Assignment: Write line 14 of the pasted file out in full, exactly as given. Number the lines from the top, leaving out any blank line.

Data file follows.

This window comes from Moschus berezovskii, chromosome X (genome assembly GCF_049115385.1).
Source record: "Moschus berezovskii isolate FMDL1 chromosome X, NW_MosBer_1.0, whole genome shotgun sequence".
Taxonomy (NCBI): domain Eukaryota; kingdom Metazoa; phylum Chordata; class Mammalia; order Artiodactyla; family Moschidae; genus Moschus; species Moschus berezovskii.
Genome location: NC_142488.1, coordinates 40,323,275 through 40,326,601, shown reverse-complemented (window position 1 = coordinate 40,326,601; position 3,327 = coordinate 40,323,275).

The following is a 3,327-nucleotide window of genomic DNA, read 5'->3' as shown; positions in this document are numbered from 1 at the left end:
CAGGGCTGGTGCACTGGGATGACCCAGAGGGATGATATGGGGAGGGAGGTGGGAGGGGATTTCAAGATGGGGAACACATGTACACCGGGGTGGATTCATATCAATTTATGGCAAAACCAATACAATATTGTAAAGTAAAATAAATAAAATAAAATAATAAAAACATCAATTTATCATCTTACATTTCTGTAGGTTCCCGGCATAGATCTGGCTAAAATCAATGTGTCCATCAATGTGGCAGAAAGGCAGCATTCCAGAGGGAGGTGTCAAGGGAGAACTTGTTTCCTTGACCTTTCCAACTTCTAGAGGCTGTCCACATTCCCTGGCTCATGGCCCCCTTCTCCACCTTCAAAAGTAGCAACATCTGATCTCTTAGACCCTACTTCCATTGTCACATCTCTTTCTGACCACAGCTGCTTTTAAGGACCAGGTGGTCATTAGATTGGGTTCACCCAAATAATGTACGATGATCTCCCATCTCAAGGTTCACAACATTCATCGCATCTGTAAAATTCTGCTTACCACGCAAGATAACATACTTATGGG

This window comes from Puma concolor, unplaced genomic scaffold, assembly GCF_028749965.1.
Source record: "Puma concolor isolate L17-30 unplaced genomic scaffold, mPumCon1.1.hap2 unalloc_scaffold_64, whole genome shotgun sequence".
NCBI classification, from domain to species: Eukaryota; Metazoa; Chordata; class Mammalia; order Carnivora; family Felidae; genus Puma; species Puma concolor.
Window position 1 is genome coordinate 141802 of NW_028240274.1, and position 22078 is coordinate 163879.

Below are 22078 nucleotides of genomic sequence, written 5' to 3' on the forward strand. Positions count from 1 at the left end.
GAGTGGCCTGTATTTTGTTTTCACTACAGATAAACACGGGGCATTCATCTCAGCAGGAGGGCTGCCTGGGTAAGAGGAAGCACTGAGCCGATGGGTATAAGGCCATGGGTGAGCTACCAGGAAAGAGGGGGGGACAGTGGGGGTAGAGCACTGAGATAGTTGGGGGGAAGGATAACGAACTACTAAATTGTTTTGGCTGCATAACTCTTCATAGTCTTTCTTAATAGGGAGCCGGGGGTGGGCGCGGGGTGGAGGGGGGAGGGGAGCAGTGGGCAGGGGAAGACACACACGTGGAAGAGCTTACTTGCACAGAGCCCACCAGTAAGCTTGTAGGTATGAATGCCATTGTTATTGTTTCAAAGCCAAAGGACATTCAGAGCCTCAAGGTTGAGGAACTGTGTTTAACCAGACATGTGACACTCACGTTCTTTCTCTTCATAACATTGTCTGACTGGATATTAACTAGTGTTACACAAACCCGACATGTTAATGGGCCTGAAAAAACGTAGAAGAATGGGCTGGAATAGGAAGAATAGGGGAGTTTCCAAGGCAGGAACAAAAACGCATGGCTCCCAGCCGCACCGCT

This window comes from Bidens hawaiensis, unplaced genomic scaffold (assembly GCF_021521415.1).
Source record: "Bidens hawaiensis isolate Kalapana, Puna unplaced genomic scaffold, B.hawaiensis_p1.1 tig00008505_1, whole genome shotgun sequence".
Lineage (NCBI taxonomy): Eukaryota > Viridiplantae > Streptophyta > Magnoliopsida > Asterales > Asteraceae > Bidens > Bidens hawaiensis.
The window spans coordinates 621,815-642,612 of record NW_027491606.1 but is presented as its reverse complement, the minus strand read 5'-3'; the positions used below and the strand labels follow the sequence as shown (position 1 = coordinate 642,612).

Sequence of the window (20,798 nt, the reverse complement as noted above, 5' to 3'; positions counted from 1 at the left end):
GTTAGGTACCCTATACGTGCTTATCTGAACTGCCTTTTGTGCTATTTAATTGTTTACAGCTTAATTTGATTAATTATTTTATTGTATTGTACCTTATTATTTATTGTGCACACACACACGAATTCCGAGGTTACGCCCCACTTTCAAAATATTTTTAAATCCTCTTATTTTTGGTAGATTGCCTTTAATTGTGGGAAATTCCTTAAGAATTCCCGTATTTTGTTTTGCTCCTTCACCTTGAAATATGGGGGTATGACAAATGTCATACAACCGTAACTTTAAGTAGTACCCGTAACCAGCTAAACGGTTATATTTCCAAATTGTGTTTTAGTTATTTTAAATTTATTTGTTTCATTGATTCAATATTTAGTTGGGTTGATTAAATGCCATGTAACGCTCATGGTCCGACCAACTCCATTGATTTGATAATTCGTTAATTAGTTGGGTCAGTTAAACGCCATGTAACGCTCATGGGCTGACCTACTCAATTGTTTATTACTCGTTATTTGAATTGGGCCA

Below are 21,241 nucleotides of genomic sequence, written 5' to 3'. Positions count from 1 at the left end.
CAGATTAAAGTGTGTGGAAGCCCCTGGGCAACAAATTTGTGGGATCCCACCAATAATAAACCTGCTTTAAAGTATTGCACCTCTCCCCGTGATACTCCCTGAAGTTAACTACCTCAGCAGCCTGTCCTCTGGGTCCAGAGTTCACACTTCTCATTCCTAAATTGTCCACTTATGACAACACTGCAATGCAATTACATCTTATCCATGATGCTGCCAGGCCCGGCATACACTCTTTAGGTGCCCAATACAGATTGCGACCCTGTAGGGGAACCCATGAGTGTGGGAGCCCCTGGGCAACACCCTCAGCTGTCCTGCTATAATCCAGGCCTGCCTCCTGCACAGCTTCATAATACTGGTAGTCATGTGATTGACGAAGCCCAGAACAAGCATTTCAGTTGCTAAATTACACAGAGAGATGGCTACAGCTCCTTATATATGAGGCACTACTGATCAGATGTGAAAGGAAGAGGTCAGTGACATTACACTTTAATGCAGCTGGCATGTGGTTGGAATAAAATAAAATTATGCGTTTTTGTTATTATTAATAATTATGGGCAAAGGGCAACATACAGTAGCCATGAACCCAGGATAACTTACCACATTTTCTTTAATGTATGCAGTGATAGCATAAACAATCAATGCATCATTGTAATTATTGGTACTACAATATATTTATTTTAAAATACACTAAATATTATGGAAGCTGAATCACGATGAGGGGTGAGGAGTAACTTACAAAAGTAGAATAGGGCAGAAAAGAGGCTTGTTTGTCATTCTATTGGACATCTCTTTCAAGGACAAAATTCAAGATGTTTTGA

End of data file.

Source record: "Bidens hawaiensis isolate Kalapana, Puna unplaced genomic scaffold, B.hawaiensis_p1.1 tig00008505_1, whole genome shotgun sequence".